Medical advice for companies

My client has a shoulder injury due to the work he does which is now stopping him from working. Is there a benefit in kind charge if his company pays for the operation he needs?

Employer costs for employee’s medical treatment are usually subject to PAYE as earnings or as a benefit in kind. However, there is an exemption to fund recommended medical treatment to help an employee return to work after a period of absence. Details of this exemption are found in S320C ITEPA 2003 and SI 2014/3227.

To apply the exemption, all four conditions listed below must be met. Please note that HMRC guidance EIM21774 incorrectly states that any one condition must be satisfied for the exemption to apply whereas the legislation tells us that all four conditions must be met for the exemption to apply. The conditions are

  • That before the recommendation for medical treatment is made, the employee must have either been absent from work for at least four weeks or after being assessed by a health care professional that the health care professional thinks that the employee will be unfit for work for at least four weeks without the medical treatment
  • The recommendation is made for the purpose of assisting the employee to return to work
  • That the recommendation is provided to the employer and the employee in writing and specifies the medical treatment that is recommended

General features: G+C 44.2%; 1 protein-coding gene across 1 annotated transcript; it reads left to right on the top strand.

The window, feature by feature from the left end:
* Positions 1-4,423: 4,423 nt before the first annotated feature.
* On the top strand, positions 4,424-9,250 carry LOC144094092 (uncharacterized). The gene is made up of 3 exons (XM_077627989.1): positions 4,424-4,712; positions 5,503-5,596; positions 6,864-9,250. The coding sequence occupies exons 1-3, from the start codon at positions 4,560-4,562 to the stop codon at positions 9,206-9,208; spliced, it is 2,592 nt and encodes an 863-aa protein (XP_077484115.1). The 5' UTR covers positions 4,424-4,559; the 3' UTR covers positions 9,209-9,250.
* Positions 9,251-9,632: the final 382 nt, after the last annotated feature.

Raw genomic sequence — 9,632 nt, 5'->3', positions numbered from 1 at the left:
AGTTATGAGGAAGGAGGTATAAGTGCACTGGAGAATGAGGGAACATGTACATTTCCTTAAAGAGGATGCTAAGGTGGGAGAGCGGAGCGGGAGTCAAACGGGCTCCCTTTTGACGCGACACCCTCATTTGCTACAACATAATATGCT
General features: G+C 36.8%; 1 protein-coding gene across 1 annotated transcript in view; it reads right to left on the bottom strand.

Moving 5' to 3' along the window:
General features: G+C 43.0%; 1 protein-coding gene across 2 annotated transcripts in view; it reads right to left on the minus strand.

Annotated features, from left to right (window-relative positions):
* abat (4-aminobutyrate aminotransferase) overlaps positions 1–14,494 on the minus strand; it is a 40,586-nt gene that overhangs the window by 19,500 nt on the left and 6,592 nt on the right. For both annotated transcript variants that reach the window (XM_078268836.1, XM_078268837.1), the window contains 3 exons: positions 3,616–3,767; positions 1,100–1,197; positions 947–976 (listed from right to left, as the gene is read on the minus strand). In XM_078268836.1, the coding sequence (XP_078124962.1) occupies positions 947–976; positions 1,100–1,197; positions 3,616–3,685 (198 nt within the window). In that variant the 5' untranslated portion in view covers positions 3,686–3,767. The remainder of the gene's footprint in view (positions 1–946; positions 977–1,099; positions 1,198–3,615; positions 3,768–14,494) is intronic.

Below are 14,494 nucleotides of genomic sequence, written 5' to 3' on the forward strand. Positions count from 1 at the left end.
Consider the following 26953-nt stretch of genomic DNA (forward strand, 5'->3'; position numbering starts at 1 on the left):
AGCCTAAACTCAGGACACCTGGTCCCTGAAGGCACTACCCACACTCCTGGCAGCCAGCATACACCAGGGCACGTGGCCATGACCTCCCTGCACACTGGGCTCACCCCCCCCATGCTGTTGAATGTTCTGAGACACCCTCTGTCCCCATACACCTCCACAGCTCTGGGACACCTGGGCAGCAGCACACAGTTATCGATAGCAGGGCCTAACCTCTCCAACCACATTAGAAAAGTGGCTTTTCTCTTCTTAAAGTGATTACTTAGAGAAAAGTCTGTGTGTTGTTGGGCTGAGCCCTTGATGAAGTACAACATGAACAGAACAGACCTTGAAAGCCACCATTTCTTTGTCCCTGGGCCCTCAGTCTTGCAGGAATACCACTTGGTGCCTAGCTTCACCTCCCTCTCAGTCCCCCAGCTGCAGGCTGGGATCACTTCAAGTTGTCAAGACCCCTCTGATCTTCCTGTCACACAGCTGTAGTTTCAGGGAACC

• That the recommendation for medical treatment is made as part of an occupational health service that has been provided to employees by the employer under S2 of the Employment and Training Act 1973 or within arrangements made by the employer

The exemption would apply only to the cost of the recommended treatment and would not apply to any related costs such as transportation to and from their treatment. A maximum cost of £500 in a tax year would be treated as exempt from tax. If the costs of the treatment are above this amount, then the excess would be taxable and reportable to HMRC in the usual way.

If the treatment includes treatment that is not part of the recommendation, then a reasonable apportionment would need to be made of the treatment costs to determine which are qualifying and which costs are non-qualifying.

The exemption is to help and support employees returning to work once they have reached or are expected to reach four weeks of absence from their employment. Due to this, the exemption would also cover any recommended treatment for the employee after they have returned to work where the treatment is linked to the return to work.

Any medical treatment costs provided under salary sacrifice arrangements or flexible remuneration arrangements would not be applicable for the exemption.

Further guidance can also be found in EIM21775 to EIM21777